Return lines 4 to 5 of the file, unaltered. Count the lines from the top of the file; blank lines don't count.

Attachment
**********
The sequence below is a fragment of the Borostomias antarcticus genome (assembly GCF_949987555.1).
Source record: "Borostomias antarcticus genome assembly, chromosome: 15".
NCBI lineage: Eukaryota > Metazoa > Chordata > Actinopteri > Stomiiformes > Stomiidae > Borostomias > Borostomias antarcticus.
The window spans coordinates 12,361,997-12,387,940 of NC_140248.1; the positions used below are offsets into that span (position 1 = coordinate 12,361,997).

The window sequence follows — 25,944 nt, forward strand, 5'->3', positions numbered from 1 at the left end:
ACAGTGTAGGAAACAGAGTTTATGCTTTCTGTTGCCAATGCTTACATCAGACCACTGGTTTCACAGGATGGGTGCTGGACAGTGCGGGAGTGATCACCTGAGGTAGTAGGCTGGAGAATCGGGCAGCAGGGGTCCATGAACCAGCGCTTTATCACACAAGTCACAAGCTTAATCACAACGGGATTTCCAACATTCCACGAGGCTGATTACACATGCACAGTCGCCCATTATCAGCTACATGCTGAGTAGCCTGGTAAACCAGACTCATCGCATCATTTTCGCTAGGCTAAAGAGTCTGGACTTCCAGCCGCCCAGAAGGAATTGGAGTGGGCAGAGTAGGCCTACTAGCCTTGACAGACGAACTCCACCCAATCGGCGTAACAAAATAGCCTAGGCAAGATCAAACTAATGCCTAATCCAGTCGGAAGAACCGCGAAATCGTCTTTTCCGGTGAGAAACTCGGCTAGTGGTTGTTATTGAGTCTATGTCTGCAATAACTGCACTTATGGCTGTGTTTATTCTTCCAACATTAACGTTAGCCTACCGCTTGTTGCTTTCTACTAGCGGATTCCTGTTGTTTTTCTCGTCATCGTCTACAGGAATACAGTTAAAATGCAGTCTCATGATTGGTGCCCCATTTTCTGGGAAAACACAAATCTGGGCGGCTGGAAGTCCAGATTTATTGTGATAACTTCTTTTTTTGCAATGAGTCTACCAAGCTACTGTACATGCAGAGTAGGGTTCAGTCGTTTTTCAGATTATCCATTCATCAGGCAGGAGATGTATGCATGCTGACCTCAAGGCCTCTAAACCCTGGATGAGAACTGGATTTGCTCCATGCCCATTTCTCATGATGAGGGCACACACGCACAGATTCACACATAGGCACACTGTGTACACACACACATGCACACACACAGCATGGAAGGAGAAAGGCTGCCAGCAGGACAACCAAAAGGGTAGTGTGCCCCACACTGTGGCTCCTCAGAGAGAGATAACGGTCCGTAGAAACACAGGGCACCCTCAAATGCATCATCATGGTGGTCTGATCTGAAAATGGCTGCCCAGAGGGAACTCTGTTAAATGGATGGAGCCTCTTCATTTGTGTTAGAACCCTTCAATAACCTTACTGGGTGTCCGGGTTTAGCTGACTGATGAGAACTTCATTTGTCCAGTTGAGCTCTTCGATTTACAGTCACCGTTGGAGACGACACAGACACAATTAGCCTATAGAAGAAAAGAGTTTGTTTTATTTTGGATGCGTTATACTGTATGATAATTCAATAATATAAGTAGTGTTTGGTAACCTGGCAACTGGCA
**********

The window spans coordinates 12,361,997-12,387,940 of NC_140248.1; the positions used below are offsets into that span (position 1 = coordinate 12,361,997).

The window sequence follows — 25,944 nt, forward strand, 5'->3', positions numbered from 1 at the left end: